Feline Leukemia FeLV and FIV Feline Aids Testing

White cat with vet wrap on paw

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Recently, I have heard from another breeder that several of their kittens or cats had tested FALSE-positive for FeLV/FIV using a "SNAP" test.  SNAP is a test that a veterinarian can perform "in-office" using a small amount of blood from the cat or kitten. However, these tests can produce "false-positive" results.

Cause of False-Positive Result

SNAP testThe in-office SNAP ELISA ("enzyme-linked immunosorbent assay") test is a good screening test. However the test cannot distinguish between a positive antibody result (caused by true infection), maternally inherited antibodies, or antibodies developed as a result of a vaccination. Many times, a false-positive SNAP test result is because of improper handling or a bad batch of testing units.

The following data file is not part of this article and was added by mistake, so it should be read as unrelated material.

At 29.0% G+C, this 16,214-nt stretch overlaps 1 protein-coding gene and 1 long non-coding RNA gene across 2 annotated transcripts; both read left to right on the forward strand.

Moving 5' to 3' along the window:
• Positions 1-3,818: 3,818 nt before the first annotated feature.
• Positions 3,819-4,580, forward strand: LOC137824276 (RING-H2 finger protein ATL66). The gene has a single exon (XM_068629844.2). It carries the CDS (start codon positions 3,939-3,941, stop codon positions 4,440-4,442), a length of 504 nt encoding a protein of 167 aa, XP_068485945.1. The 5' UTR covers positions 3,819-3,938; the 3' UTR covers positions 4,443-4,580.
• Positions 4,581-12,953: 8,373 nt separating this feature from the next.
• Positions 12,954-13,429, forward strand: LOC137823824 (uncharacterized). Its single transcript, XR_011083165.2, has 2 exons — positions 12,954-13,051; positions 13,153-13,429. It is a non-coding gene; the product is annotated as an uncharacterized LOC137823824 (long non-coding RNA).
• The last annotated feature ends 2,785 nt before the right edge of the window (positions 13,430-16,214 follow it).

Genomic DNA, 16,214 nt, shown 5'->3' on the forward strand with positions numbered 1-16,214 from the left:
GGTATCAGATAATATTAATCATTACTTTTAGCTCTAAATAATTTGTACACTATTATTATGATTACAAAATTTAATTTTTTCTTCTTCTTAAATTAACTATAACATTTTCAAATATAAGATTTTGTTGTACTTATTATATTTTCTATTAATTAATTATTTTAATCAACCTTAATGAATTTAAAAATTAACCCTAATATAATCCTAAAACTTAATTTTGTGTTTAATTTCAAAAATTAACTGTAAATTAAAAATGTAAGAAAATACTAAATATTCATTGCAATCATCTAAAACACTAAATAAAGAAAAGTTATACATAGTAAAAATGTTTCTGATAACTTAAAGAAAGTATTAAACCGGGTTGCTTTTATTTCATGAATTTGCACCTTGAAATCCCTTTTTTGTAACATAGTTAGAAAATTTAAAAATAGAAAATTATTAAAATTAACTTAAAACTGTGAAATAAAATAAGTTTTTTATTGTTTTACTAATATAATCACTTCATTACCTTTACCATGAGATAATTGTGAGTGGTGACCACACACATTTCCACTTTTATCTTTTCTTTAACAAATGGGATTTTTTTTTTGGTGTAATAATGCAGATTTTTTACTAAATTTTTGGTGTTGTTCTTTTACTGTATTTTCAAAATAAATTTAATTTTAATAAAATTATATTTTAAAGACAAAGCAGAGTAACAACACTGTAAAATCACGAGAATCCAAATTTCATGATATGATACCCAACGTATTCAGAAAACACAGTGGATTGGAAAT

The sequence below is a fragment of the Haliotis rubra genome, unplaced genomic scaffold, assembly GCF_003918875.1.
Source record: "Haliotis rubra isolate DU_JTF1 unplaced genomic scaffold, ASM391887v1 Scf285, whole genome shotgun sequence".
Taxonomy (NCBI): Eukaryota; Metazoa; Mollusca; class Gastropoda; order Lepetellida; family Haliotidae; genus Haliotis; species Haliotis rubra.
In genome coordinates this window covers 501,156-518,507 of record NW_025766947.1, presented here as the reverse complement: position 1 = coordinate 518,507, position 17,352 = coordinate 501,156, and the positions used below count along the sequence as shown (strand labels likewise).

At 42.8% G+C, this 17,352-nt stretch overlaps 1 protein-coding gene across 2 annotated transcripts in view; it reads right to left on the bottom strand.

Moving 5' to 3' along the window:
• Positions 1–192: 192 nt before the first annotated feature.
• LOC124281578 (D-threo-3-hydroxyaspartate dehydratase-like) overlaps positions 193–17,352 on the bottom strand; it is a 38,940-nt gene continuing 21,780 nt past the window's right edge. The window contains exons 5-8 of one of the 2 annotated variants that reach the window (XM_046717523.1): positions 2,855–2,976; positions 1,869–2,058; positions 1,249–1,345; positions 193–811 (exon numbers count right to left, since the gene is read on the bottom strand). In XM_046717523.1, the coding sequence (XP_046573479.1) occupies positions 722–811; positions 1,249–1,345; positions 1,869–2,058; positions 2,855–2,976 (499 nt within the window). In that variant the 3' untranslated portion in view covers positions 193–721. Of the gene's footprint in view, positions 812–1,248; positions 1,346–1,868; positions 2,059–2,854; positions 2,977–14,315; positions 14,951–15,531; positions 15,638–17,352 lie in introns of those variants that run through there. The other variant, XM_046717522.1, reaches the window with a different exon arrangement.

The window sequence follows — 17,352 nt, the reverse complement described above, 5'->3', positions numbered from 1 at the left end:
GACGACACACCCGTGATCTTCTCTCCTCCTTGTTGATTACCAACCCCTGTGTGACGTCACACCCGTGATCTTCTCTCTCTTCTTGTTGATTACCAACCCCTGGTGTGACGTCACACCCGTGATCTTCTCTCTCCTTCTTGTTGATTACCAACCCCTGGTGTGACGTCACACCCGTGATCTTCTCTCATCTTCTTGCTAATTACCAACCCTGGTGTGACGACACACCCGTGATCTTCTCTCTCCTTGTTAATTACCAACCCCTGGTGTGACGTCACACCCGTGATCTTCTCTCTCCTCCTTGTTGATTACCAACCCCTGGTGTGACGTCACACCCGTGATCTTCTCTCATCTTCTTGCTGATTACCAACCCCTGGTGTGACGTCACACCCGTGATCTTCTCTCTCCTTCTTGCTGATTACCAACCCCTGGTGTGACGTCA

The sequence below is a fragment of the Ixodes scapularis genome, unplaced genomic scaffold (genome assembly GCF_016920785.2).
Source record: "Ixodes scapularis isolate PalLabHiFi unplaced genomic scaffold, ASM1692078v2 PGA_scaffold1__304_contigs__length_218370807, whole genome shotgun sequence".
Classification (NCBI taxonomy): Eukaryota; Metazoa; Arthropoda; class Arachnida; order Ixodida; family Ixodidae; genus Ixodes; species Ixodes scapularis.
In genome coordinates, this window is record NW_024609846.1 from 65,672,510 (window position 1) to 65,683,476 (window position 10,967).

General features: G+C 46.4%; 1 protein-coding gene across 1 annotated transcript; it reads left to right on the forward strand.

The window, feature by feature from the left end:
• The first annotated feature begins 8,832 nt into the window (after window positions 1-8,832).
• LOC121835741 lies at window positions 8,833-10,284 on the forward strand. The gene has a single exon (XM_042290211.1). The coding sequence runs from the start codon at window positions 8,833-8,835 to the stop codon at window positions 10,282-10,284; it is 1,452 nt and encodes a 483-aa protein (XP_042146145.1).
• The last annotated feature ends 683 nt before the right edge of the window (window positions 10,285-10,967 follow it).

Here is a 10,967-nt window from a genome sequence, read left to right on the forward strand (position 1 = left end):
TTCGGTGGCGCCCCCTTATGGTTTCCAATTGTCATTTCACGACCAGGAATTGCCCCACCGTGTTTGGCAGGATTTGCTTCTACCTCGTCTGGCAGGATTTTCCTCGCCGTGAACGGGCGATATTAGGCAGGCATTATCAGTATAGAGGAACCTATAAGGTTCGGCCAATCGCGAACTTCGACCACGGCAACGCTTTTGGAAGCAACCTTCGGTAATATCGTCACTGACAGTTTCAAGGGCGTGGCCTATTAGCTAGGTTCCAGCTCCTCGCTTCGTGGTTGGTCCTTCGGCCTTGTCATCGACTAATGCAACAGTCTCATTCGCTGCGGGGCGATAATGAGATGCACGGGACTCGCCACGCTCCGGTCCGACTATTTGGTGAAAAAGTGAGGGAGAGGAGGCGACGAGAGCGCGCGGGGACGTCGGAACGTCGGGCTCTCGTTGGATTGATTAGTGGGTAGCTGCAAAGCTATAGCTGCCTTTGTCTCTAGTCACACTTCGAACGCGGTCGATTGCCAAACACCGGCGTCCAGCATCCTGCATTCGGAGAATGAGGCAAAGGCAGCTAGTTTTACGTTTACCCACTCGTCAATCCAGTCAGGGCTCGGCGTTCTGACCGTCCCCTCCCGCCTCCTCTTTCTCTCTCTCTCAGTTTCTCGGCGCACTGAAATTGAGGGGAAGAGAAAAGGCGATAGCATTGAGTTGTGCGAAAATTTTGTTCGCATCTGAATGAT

No test is always 100% accurate under all conditions. Therefore, all test results should be interpreted in light of the health and likelihood of risk (i.e.: commonly found in outdoor cats with exposure to other cats positive with the virus). A cat (or kitten) with a positive SNAP test result should ALWAYS be re-tested using a different test through a diagnostic laboratory. Cats or kittens testing positive using the SNAP test and testing negative using the diagnostic laboratory are considered not to have FeLV or FIV.

If your cat or kitten has a positive SNAP test result - Do NOT panic. Simply ask for another test to be done using a secondary testing source. Additionally, a false-positive result does not mean the in-door only cat has to be re-tested every year thereafter. Once a negative test is received from a secondary testing source, that means the cat is negative – no further testing is necessary as long as there has not been a risk of exposure such as your cat escaping outside or a if there is exposure to an new cat or kitten with unknown background and risk factors.

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